Rawlings-Blake walked through this same Belair-Edison shopping center in January 2010, weeks before assuming the mayor's office after Sheila Dixon's resignation. On a recent morning, a homicide detective stepped into the small shops, asking employees about the fatal shooting of Chong Wan Yim, who was killed in a robbery attempt as he delivered sodas.
Residents here say their lives are marked by fear and violence. Lingering outside a discount grocery store, they ask one another about gun shots that echoed on a recent evening. Young gang members often fire shots to intimidate rivals, they say.
Young, who says he served four years in prison for selling drugs and assaulting another man in a prison fight, said his record makes it nearly impossible for him to find steady employment.
"When I talk to employers, they never call back, and when I call, they say the position has been filled," he said. Young, a burly man with a gray beard, said he makes about $75 to $90 a day doing home improvement work under the table.
The city's murder rate is at its lowest point since 1989. Officials say the strategy of targeting violent offenders — the city's worst of the worst — has made the difference.
Dixon put that strategy in place in 2007 when she appointed Frederick H. Bealefeld III, a longtime city drug cop, police commissioner while violence spiked. The following year, killings plummeted to 234, and the murder rate has since held steady. Moreover, overall shootings and gun violence have declined sharply.
But the Police Department has also been beset by turmoil. Police mistakenly shot and killed a fellow officer in a melee outside a nightclub; more than 50 officers were implicated in a towing kickback scheme and a veteran officer was recently charged with selling heroin from the parking lot of a police station.
The neighborhoods most ravaged by crime, specifically West and East Baltimore, may now have fewer shootings and less gun violence, but the conditions that many believe lead to such crime remain mostly unchanged. Vacant homes and empty lots, trash, drug abuse and lack of family structure remain widespread.
Andrew Foster Connors, co-chair of the interfaith coalition Baltimoreans United in Leadership Development, said city leaders must pull young people away from the temptations of drugs and violence.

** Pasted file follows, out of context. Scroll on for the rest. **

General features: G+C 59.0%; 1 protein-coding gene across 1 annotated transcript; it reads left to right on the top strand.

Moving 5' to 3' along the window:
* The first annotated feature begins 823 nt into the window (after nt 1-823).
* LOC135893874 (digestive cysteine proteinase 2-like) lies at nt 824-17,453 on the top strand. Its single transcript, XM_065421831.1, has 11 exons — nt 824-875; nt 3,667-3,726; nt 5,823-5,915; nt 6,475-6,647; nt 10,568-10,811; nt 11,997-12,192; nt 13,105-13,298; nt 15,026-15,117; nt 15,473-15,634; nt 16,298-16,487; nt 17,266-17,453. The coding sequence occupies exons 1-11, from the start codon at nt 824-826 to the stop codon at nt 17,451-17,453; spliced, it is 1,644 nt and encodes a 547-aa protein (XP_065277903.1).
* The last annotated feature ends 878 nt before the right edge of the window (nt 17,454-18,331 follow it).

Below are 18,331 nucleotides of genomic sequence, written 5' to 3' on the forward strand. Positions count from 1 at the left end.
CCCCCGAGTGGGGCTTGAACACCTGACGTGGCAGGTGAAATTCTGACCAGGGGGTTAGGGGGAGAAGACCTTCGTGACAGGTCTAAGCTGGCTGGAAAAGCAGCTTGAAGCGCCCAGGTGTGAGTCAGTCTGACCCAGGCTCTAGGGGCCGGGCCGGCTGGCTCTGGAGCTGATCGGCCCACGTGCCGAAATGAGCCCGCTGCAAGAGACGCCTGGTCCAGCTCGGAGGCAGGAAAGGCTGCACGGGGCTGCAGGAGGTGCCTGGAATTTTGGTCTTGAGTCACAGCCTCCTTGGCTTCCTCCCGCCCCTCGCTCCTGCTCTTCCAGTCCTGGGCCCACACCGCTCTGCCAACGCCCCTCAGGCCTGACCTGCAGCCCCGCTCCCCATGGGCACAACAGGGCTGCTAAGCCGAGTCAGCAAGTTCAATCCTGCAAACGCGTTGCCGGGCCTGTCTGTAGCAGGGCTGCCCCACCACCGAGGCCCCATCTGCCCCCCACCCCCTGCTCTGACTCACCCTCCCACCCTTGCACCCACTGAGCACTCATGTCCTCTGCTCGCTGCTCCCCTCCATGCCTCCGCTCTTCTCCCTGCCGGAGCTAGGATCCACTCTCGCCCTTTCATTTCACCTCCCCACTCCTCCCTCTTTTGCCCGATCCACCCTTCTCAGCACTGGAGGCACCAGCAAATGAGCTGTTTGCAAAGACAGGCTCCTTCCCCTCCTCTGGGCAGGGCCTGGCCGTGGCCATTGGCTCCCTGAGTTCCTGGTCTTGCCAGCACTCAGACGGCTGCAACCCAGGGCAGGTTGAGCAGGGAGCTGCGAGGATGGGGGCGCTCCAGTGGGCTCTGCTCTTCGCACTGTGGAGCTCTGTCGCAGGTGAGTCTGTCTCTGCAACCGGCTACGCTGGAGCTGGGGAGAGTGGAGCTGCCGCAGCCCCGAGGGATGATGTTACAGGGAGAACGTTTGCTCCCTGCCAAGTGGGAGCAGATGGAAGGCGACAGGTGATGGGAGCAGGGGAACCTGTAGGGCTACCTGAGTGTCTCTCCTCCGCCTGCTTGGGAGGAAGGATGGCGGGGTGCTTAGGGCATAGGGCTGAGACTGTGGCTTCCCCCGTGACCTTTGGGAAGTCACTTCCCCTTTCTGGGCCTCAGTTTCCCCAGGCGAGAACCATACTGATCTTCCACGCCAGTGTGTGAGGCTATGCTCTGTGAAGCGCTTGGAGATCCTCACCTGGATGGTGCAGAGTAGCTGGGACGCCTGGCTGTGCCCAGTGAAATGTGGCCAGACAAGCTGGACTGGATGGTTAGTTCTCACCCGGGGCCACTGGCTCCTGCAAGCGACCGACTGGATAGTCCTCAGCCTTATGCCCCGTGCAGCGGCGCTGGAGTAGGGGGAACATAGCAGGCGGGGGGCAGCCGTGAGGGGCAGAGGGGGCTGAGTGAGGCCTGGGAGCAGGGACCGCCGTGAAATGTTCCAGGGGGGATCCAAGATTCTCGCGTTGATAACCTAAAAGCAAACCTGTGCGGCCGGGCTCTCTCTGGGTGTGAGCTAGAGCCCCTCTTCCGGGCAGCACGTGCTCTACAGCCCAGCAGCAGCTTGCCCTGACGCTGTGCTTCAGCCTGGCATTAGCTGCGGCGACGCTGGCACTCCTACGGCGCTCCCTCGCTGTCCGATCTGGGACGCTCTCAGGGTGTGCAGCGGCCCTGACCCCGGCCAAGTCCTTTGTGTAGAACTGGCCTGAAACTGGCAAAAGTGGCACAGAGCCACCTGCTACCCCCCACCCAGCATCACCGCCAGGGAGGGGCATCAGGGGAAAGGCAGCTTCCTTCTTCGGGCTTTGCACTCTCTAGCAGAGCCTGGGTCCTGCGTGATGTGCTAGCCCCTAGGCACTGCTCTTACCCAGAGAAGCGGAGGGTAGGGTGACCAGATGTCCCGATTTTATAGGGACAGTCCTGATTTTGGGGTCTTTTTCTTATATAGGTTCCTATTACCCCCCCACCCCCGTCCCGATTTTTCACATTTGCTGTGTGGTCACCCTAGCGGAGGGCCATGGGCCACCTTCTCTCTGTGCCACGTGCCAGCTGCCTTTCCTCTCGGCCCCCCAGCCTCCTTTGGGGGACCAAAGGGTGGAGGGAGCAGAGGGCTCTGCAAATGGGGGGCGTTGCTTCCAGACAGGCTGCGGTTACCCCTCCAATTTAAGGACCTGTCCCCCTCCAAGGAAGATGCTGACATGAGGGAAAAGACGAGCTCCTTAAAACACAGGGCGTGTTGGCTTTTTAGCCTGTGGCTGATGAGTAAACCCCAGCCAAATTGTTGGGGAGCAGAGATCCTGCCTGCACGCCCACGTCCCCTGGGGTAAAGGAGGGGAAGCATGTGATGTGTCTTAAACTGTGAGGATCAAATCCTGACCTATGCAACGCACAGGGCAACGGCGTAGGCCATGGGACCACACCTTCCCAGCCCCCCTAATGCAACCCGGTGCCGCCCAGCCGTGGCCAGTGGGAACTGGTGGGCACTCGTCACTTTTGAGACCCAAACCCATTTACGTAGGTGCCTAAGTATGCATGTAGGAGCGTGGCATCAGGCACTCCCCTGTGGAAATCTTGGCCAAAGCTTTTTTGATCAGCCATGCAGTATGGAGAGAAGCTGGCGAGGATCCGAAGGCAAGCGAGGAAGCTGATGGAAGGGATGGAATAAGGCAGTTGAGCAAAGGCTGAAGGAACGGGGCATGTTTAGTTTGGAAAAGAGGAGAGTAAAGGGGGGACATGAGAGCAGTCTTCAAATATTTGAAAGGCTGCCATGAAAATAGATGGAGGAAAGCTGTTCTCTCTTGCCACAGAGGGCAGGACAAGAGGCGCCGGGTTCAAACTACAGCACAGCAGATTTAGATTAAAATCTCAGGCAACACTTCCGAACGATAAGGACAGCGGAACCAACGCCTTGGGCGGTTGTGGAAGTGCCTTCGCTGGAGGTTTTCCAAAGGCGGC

"Think about the drug economy as a corporate recruiting program, and the benefits it offers to young people, and ask us if we are competing with those benefits," said Connors. "What kind of opportunities are we providing to young people to dream about their future?"
The BUILD coalition is lobbying mayoral candidates to support a platform that includes increased funding for recreation, youth jobs and school construction.
Daniel Webster, co-director of the Johns Hopkins Center for Gun Policy and Research, said that Baltimore cannot cut crime through policing alone.
"Law enforcement is a very important piece, but of course a number of things contribute to a city's level of violence — schools, the economy," he said. "Those are long-term kind of issues that we have to address to create an environment in which dealing drugs, getting into gangs isn't such an attractive alternative."
Landers, Pugh and Rolley all say that they would expand recreation and job opportunities for young people in an effort to head off crime. Conaway said that putting young people to work must be the "most urgent priority."
Pugh said she would create a high school track for students interested in becoming police officers or firefighters. And she said she would create year-round job opportunities for youth.
Rolley said he hopes to pull churches into the fight against crime, organizing mediation programs, education, recreation and social service programs.
"The only thing that outnumbers the liquor stores in the city are the churches," Rolley said.
He says he would pilot a program — modeled after a similar initiative in Boston — in two police districts with the highest levels of crime. The program would cost "a couple of million dollars" to start, with additional assistance coming from the churches, Rolley said.
Rolley added that he would double funding for after school programs and increase the number of students hired by the city's summer jobs program to 10,000. About 5,000 students are employed this summer, down from a high of 7,000 in 2009.
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